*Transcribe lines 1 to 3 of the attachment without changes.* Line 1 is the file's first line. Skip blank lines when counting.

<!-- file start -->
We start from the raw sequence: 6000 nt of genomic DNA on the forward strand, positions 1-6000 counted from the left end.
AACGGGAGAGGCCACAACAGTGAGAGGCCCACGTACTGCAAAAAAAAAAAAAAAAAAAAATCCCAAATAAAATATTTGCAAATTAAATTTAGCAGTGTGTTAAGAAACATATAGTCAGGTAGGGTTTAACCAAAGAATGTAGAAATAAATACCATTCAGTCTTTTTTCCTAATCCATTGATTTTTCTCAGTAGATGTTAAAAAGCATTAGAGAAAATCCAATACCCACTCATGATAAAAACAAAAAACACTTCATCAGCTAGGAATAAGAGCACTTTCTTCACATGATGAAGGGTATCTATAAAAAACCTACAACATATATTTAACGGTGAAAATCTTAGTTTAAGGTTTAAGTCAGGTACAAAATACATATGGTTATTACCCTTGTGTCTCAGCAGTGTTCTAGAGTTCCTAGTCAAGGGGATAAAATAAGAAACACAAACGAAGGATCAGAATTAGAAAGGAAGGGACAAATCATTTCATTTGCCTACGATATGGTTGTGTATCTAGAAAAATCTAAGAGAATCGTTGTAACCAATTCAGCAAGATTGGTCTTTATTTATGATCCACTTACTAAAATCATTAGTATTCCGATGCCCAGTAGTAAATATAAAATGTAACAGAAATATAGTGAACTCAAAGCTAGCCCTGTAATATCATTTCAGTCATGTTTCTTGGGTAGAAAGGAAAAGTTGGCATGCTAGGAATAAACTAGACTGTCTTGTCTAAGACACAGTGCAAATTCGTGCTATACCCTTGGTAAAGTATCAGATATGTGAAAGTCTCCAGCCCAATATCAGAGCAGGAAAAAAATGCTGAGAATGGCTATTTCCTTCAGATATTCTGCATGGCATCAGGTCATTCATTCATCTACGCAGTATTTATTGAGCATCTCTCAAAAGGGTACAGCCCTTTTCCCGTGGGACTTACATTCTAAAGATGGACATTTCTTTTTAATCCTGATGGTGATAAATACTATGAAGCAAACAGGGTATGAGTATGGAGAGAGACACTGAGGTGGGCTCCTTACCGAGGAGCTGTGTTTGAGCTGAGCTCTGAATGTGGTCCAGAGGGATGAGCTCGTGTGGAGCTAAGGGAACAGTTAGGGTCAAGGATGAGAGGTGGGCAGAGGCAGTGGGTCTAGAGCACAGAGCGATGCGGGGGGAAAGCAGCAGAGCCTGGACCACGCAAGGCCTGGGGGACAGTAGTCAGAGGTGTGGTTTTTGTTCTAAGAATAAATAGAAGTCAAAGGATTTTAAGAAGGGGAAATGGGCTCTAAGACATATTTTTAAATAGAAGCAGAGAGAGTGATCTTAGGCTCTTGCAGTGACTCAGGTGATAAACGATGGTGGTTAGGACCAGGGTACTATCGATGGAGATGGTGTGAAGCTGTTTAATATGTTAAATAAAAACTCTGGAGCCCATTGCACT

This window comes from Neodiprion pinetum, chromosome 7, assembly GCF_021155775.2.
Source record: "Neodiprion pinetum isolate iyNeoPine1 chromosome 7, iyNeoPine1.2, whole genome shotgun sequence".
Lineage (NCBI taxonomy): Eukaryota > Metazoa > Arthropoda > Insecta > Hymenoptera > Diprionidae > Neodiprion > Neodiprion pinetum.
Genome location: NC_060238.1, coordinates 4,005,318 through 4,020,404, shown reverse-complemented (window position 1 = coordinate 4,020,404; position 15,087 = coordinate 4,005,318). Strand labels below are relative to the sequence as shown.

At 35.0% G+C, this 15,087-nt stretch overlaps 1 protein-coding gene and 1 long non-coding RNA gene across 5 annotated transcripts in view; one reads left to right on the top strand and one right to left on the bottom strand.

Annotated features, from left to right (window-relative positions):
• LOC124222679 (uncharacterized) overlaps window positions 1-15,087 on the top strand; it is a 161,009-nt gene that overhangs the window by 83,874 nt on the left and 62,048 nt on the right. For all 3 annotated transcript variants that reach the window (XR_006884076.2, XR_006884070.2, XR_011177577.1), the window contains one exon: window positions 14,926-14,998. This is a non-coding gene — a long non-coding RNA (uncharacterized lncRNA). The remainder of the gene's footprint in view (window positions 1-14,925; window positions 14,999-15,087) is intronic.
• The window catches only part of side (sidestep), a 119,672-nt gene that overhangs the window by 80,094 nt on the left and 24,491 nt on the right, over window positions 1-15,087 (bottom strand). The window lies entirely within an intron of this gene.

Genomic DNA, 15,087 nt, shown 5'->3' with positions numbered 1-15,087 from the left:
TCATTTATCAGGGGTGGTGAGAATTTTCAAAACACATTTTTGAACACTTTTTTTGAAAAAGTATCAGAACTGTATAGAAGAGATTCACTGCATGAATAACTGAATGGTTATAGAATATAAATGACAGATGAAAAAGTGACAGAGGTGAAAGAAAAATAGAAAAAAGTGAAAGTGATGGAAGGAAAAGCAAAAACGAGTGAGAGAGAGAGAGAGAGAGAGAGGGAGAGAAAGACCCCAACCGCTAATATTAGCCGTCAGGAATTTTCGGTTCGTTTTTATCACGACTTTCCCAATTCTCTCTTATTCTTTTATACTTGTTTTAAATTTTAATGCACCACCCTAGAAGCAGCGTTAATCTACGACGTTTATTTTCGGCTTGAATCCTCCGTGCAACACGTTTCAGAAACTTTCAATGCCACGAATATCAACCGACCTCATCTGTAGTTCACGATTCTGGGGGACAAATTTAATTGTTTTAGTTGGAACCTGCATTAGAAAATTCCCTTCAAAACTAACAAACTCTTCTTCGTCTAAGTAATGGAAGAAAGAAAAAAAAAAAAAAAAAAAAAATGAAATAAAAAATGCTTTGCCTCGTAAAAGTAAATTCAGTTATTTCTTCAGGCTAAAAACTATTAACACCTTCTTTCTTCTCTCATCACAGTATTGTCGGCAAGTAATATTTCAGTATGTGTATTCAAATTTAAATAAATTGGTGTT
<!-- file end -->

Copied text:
We start from the raw sequence: 6000 nt of genomic DNA on the forward strand, positions 1-6000 counted from the left end.
AACGGGAGAGGCCACAACAGTGAGAGGCCCACGTACTGCAAAAAAAAAAAAAAAAAAAAATCCCAAATAAAATATTTGCAAATTAAATTTAGCAGTGTGTTAAGAAACATATAGTCAGGTAGGGTTTAACCAAAGAATGTAGAAATAAATACCATTCAGTCTTTTTTCCTAATCCATTGATTTTTCTCAGTAGATGTTAAAAAGCATTAGAGAAAATCCAATACCCACTCATGATAAAAACAAAAAACACTTCATCAGCTAGGAATAAGAGCACTTTCTTCACATGATGAAGGGTATCTATAAAAAACCTACAACATATATTTAACGGTGAAAATCTTAGTTTAAGGTTTAAGTCAGGTACAAAATACATATGGTTATTACCCTTGTGTCTCAGCAGTGTTCTAGAGTTCCTAGTCAAGGGGATAAAATAAGAAACACAAACGAAGGATCAGAATTAGAAAGGAAGGGACAAATCATTTCATTTGCCTACGATATGGTTGTGTATCTAGAAAAATCTAAGAGAATCGTTGTAACCAATTCAGCAAGATTGGTCTTTATTTATGATCCACTTACTAAAATCATTAGTATTCCGATGCCCAGTAGTAAATATAAAATGTAACAGAAATATAGTGAACTCAAAGCTAGCCCTGTAATATCATTTCAGTCATGTTTCTTGGGTAGAAAGGAAAAGTTGGCATGCTAGGAATAAACTAGACTGTCTTGTCTAAGACACAGTGCAAATTCGTGCTATACCCTTGGTAAAGTATCAGATATGTGAAAGTCTCCAGCCCAATATCAGAGCAGGAAAAAAATGCTGAGAATGGCTATTTCCTTCAGATATTCTGCATGGCATCAGGTCATTCATTCATCTACGCAGTATTTATTGAGCATCTCTCAAAAGGGTACAGCCCTTTTCCCGTGGGACTTACATTCTAAAGATGGACATTTCTTTTTAATCCTGATGGTGATAAATACTATGAAGCAAACAGGGTATGAGTATGGAGAGAGACACTGAGGTGGGCTCCTTACCGAGGAGCTGTGTTTGAGCTGAGCTCTGAATGTGGTCCAGAGGGATGAGCTCGTGTGGAGCTAAGGGAACAGTTAGGGTCAAGGATGAGAGGTGGGCAGAGGCAGTGGGTCTAGAGCACAGAGCGATGCGGGGGGAAAGCAGCAGAGCCTGGACCACGCAAGGCCTGGGGGACAGTAGTCAGAGGTGTGGTTTTTGTTCTAAGAATAAATAGAAGTCAAAGGATTTTAAGAAGGGGAAATGGGCTCTAAGACATATTTTTAAATAGAAGCAGAGAGAGTGATCTTAGGCTCTTGCAGTGACTCAGGTGATAAACGATGGTGGTTAGGACCAGGGTACTATCGATGGAGATGGTGTGAAGCTGTTTAATATGTTAAATAAAAACTCTGGAGCCCATTGCACT

This window comes from Neodiprion pinetum, chromosome 7, assembly GCF_021155775.2.